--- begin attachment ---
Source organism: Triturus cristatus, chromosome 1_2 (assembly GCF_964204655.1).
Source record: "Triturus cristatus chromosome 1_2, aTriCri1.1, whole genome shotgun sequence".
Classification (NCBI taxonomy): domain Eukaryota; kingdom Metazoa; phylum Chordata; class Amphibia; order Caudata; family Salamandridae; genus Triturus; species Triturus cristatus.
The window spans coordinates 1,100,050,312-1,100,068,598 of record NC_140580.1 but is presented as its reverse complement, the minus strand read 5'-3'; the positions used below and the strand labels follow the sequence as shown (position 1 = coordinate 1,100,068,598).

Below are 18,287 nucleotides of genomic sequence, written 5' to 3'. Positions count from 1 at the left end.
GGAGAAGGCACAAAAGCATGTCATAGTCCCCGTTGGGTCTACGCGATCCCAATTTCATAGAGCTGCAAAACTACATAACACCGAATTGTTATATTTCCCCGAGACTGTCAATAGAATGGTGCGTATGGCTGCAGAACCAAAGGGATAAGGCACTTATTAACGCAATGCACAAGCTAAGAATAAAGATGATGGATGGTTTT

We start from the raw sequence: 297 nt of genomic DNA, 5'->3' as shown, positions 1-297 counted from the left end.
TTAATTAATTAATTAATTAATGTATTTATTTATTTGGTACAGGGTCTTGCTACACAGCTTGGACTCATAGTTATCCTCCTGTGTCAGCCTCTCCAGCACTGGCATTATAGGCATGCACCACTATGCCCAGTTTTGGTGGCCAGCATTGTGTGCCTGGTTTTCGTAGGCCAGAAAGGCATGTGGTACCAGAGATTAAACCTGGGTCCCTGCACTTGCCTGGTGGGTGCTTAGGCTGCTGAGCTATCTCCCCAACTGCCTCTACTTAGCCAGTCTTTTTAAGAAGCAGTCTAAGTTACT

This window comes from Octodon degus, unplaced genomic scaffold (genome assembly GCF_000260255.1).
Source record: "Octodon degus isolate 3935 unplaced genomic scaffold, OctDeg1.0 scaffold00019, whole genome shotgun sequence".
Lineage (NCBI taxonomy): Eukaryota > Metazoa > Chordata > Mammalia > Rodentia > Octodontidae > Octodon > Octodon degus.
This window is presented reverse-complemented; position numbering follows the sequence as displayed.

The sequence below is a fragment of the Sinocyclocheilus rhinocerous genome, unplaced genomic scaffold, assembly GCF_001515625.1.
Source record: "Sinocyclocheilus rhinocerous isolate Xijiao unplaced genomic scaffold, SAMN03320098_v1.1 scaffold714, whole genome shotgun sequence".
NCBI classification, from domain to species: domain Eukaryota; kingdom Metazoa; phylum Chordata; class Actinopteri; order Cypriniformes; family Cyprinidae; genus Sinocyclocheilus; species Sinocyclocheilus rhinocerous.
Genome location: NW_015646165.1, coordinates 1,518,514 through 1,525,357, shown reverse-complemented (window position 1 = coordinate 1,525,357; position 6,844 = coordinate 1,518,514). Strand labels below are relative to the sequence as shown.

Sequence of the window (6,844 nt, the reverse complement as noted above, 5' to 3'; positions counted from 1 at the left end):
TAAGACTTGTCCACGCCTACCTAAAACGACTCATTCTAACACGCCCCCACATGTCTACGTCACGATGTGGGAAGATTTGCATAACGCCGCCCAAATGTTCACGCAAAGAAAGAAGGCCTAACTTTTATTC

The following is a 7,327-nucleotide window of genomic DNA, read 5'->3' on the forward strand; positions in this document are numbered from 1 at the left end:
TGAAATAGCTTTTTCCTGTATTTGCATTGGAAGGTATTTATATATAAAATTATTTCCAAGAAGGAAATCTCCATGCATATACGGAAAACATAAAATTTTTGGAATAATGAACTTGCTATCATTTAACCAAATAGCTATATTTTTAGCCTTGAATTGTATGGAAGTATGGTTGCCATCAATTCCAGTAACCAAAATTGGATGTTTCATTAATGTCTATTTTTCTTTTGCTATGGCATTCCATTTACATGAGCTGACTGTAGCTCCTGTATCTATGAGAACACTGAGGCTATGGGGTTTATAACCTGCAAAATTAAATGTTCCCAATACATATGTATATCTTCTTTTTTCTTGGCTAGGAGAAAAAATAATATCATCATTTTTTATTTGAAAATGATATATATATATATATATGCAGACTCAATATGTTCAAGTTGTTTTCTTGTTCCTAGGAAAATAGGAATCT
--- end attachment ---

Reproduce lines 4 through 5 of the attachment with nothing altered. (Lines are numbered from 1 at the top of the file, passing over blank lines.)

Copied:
The window spans coordinates 1,100,050,312-1,100,068,598 of record NC_140580.1 but is presented as its reverse complement, the minus strand read 5'-3'; the positions used below and the strand labels follow the sequence as shown (position 1 = coordinate 1,100,068,598).

Below are 18,287 nucleotides of genomic sequence, written 5' to 3'. Positions count from 1 at the left end.